Whether you’re just trying to make sure you get the eight hours of sleep that health experts recommend, or you’ve been struggling with insomnia night after night, wanting to get to sleep faster is a struggle for most Americans. Laying in bed and staring at the ceiling or tossing and turning can feel like torture, and can turn into an endless cycle of exhausted days and frustrating nights.
If you want to be able to get to sleep faster, the first thing you need to do is to learn what you can about why we sleep and the different things that can be keeping you from falling asleep. After you understand what your particular issue is, you’ll be much better equipped to choose the best way of getting to sleep faster for you.
Why Do We Sleep, and Why Should You Want a Quick Way to Fall Asleep?
There once was a time when sleep was viewed as the way that the gods sent important messages to human beings through their dreams. This theory was replaced by physicians believing that sleep was caused by fumes rising from the stomach each night. Over the last few centuries we have arrived at a much more accurate view of what makes us sleep and why we need it, but our understanding still has a long way to go. One of the biggest areas of study is how to help people to fall asleep faster.
Sleep research is one of the newest areas of modern medicine, and scientists are learning more each day. One thing that is clear is that when we don’t fall asleep fast enough to allow us to get the 8 hours we need, we suffer emotionally and physically. You already know that when you don’t get enough sleep you wake up grumpy. But there are also serious physical effects that come with sleep deprivation. Some of the harmful impacts of not getting enough sleep include:
- If you don’t fall asleep fast, you are more likely to get into or to cause an accident. According to the National Highway Traffic Safety Administration, fatigue is behind 100,000 car crashes each year. Over 1,500 of those crashes result in death. And history shows us that some of the world’s most troubling accidents have been linked to lack of sleep, including the nuclear accidents at Three Mile Island and Chernobyl and the crash of the Exxon Valdez.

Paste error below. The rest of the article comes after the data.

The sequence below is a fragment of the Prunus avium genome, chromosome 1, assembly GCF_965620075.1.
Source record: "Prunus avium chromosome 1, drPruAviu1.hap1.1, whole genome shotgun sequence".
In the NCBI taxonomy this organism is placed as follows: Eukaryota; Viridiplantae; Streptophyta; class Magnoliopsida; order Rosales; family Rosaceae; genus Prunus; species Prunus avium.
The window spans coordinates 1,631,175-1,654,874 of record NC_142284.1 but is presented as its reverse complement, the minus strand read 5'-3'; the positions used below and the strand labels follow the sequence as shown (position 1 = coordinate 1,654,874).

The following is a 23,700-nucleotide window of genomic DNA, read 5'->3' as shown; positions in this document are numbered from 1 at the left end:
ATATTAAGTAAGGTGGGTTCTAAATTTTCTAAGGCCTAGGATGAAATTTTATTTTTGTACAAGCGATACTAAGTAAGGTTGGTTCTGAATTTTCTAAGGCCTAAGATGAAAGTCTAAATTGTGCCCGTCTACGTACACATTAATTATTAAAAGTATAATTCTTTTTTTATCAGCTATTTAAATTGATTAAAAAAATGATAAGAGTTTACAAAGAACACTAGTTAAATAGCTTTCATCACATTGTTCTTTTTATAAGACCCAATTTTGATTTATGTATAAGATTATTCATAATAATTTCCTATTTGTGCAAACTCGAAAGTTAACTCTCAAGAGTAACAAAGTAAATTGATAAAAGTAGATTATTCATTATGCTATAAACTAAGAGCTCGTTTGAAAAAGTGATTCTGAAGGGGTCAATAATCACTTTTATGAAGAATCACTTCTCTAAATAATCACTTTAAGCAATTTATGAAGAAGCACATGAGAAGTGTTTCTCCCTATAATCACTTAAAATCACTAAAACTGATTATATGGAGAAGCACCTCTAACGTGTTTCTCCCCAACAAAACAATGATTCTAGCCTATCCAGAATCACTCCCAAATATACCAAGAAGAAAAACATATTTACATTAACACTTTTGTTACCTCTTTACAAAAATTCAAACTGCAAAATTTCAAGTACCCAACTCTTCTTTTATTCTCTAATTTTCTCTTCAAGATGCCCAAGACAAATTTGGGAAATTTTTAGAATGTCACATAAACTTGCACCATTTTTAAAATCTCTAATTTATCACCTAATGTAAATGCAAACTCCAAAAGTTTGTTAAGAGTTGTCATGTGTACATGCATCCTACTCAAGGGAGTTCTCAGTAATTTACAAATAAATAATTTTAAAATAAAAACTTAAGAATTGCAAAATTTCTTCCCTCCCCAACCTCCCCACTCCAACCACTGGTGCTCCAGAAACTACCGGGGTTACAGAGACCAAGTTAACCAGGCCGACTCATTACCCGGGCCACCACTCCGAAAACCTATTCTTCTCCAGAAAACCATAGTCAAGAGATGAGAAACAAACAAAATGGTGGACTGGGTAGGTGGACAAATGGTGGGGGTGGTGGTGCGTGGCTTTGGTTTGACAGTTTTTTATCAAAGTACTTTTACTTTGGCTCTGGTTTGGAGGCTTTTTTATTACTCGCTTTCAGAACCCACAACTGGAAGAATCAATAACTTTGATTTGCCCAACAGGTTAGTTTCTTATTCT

- You are more likely to be hurt on the job when you don’t fall asleep fast enough. Many work-related accidents and injuries are linked to being sleepy and not getting enough sleep the night before. People are also more likely to call in sick because they couldn’t fall asleep.
- When you can’t fall asleep, you end up losing memories and the ability to think clearly. Studies have shown that we remember things better when we get enough sleep. We also score better on tests that require concentration and problem solving.
- The inability to fall asleep has been linked to many health problems including:
- Cardiac problems
- High blood pressure
- Risk of stroke
- When you can’t fall asleep, you end up losing interest in sex. This may e caused by a drop in the level of testosterone. It can also be a simple matter of having less energy or of being depressed or anxious about the inability to fall asleep.
- Higher risk of depression. Lack of sleep has been directly linked to symptoms of depression and anxiety. The big problem with this is that it creates a cycle, as people who are depressed or anxious generally have a harder time falling asleep.
- When you can’t fall asleep, it ages your skin. People who are looking for ways to fall asleep faster often complain that their insomnia is making them look older. It can cause wrinkles and fine lines, and dark circles under the eyes. This is partly because the body makes more of the stress hormone cortisol when it doesn’t get enough sleep.
- When you can’t fall asleep, you run the risk of gaining more weight. Most people don’t realize that there is a direct link between lack of sleep and weight gain. There have been many studies that have shown that when you can’t fall asleep on a regular basis, you feel hungrier and crave more unhealthy foods. Your metabolism also can slow down.
- Lack of sleep has been linked to higher risk of death. Studies have shown that people who sleep less than five hours a night have twice the risk of death from all causes, and especially from heart disease. Being able to fall asleep faster helps to cut this risk.